COMEX treats gold and silver as commodities, not "money", and the banks appear to make use of this treatment to suppress prices and in this way support their deep investment in the fiat system. (/conspiracy off)

On a slightly different topic:
I've read the GLD prospectus, which seems to boil down to "the gold is mostly in physical form, and is mostly in HSBC's vaults, except when it's somewhere else" and "no you don't have any rights to it".

I too, like Purewater above, wonder where they are getting it. I wonder whether it is in fact leased from HSBC's unallocated accounts or from central banks. That could be quite profitable.

Some Gold investors (or, bugs if you prefer) think of gold as money and an uncompromisable store of wealth, with a history dating back to sabre tooth tigers.

These unhappy souls are interested in undilutable, counterparty free, savings preservation, that maintains clear unencumbered claims to physical with all the appropriate auditing and precautions.

To the extent that GLD gold might have multiple claims of ownership, whether by leasing or other encumbrances, this dilutes the claims on the purported value held in trust.

Under normal conditions, the trust should perform adequately, but under extreme conditions, performance cannot be guaranteed -- which is a critical safety function for this type of fund. Essentially such a fund must hold 100% reserve for storage, permitting no loaning, leasing, etc. without an explicit contract between the lessor and lessee.

They would participate in a local and globally distributed exchange markets to implement price discovery, with secure means of phsycal settlement of all transactions. This might work something like the "bullionvault" trading platform.

In general, the chicanery present in the operation of COMEX and the large speculators tends to skew the supply and demand curves in a general effort to discredit them as conservative stores of value.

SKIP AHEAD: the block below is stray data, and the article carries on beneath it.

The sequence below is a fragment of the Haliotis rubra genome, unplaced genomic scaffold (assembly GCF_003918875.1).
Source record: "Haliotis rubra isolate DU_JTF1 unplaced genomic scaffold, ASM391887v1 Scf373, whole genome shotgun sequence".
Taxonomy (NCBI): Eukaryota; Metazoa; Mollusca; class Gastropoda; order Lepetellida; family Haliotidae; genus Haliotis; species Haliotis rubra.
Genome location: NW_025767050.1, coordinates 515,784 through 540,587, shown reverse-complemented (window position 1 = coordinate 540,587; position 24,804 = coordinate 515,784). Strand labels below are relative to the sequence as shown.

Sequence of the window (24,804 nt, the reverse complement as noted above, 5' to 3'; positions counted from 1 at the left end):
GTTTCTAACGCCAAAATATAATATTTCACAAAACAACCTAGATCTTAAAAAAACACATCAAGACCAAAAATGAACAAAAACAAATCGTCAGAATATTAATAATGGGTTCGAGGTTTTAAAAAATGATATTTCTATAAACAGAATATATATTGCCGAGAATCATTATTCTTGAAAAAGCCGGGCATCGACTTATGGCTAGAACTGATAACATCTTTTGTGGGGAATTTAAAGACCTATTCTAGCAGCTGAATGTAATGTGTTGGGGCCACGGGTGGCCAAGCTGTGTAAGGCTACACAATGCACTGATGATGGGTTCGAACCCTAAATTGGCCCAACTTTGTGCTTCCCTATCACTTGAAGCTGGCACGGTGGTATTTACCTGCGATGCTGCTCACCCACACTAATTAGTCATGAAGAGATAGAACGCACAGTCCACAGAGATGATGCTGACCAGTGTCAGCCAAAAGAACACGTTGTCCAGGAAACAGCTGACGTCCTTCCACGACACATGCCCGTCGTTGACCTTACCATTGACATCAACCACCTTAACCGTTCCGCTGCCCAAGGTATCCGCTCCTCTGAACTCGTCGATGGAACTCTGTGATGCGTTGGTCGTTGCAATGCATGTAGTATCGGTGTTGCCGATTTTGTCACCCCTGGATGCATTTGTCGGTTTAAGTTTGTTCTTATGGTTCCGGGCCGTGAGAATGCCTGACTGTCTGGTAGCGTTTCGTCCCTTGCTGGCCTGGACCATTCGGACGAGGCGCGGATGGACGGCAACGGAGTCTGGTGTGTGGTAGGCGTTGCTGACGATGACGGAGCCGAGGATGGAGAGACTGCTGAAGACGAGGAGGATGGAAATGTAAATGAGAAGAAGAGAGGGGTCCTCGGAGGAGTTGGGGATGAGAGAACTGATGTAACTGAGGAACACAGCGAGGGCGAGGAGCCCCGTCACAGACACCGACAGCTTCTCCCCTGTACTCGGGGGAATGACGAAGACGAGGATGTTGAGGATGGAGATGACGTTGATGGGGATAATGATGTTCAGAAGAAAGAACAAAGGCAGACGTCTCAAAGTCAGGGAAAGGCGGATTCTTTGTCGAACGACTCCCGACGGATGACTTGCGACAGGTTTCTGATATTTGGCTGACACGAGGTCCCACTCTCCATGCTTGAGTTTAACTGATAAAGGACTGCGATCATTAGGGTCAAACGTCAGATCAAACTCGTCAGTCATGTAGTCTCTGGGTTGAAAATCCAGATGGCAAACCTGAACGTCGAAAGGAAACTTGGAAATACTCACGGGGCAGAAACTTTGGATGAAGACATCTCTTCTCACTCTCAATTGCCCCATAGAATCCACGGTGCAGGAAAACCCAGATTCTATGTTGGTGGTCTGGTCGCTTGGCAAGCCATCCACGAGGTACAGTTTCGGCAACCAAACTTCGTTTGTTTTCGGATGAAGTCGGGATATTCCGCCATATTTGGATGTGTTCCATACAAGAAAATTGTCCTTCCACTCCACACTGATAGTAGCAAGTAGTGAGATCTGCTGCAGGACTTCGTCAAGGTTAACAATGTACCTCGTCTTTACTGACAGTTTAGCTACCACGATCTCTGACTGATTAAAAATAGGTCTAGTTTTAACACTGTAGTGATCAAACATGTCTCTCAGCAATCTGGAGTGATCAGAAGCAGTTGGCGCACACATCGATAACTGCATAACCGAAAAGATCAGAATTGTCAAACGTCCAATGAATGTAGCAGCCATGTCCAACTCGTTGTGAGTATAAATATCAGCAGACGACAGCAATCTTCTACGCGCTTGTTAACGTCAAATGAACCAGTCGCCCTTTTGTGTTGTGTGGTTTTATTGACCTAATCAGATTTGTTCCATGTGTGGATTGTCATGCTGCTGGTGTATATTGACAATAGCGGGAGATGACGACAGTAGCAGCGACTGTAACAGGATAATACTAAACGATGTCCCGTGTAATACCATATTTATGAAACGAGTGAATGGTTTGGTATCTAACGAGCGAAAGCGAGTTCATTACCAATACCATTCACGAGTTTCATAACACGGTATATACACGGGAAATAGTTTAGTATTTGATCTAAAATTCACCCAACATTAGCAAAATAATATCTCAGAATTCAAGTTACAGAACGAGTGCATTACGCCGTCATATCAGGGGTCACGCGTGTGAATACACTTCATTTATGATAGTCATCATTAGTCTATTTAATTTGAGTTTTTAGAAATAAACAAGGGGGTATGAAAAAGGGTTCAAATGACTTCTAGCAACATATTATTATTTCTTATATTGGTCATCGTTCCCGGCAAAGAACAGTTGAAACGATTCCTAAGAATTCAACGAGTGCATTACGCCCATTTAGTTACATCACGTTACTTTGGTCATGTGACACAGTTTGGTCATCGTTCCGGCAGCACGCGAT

I believe strongly that possession of metals are the best and most conservative way to store savings, because the world is too complex and corrupt right now. I think that if a substantial part of the population hit upon this idea, they wold quickly change the monetary landscape, independent of JPM's efforts to control the outcome.

Anonymous said...

"Onlooker -it just makes me really depressed reading the comments on the Zero Hedge posts from people writing things like "I'm helping out - I bought more silver eagles today! Down with JPM!"... it's just so ignorant and misinformed. sad. "

And yet, if you are indeed long slv, how can it hurt your position? That silver isn't returning to origins, and it's not like those holding it can easily liquidate en masse, right? In fact, it might be just the edge you need to keep that ETF above the daily fees.JK

Just wondering why it is so upsetting for you. Are you saying it's like a paternal altruistic sort of thing you feel for these people?

Kid Dynamite said...

it's not about MY position, it's about the general ignorance in our financial society. our collective financial IQ is so low, and things like this demonstrate that over and over again, and remind me that we (As a nation) will continue to make horrible investing decisions that demonstrate said ignorance, and that we are doomed to repeat financial crises because we have no clue.

and no, I'm not saying that buying silver is a horrible investment decision.